, Volume 61, Issue 1-2, pp 131-142

Soil organic carbon management for sustainable land use in Sudano-Sahelian West Africa

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Abstract

Judged by their negative nutrient balances, low soil cover and low productivity, the predominant agro-pastoral farming systems in the Sudano-Sahelian zone of West Africa are highly unsustainable for crop production intensification. With kaolinite as the main clay type, the cation exchange capacity of the soils in this region, often less than 1 cmolc kg−1soil, depends heavily on the organic carbon (Corg) content. However, due to low carbon sequestration and to the microbe, termite and temperature-induced rapid turnover rates of organic material in the present land-use systems, Corg contents of the topsoil are very low, ranging between 1 and 8 g kg−1 in most soils. For sustainable food production, the availability of phosphorus (P) and nitrogen (N) has to be increased considerably in combination with an improvement in soil physical properties. Therefore, the adoption of innovative management options that help to stop or even reverse the decline in Corg typically observed after cultivating bush or rangeland is of utmost importance. To maintain food production for a rapidly growing population, targeted applications of mineral fertilisers and the effective recycling of organic amendments as crop residues and manure are essential. Any increase in soil cover has large effects in reducing topsoil erosion by wind and water and favours the accumulation of wind-blown dust high in bases which in turn improves P availability. In the future decision support systems, based on GIS, modelling and simulation should be used to combine (i) available fertiliser response data from on-station and on-farm research, (ii) results on soil productivity restoration with the application of mineral and organic amendments and (iii) our present understanding of the cause-effect relationships governing the prevailing soil degradation processes. This will help to predict the effectiveness of regionally differentiated soil fertility management approaches to maintain or even increase soil Corg levels.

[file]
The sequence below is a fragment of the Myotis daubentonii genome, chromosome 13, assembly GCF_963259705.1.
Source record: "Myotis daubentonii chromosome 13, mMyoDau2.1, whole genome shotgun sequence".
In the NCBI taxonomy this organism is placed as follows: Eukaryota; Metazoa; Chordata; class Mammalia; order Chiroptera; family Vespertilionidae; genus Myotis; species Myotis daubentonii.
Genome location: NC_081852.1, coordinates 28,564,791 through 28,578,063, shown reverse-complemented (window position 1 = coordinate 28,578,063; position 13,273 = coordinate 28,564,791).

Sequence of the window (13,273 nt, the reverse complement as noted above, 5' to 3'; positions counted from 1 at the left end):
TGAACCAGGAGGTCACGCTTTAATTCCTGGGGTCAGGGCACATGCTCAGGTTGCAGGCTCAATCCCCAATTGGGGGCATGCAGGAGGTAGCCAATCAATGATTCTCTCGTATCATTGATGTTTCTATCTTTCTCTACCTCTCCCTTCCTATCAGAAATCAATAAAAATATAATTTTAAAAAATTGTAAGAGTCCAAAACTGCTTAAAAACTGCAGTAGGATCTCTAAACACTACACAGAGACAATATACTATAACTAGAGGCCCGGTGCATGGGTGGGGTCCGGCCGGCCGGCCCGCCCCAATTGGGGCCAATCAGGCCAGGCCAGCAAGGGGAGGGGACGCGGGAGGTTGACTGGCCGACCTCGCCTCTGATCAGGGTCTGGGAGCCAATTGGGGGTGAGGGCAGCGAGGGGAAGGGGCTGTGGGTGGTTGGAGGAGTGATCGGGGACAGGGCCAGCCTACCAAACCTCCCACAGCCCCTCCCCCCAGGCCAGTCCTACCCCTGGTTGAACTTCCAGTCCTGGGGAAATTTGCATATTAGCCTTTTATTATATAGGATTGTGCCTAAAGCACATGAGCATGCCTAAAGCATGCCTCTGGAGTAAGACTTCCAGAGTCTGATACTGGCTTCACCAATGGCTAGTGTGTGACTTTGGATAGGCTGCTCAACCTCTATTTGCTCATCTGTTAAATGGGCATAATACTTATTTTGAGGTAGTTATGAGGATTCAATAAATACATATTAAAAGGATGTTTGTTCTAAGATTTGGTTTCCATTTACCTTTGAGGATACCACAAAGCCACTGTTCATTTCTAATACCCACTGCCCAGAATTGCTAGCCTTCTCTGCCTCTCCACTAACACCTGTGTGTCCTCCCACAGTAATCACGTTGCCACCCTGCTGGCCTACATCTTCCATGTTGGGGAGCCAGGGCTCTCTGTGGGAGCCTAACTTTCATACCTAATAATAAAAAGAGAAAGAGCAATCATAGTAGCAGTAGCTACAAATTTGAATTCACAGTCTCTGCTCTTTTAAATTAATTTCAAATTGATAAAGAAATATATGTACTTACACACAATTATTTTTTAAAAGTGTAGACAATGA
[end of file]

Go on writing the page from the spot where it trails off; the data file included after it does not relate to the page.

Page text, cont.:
This revised version was published online in June 2006 with corrections to the Cover Date.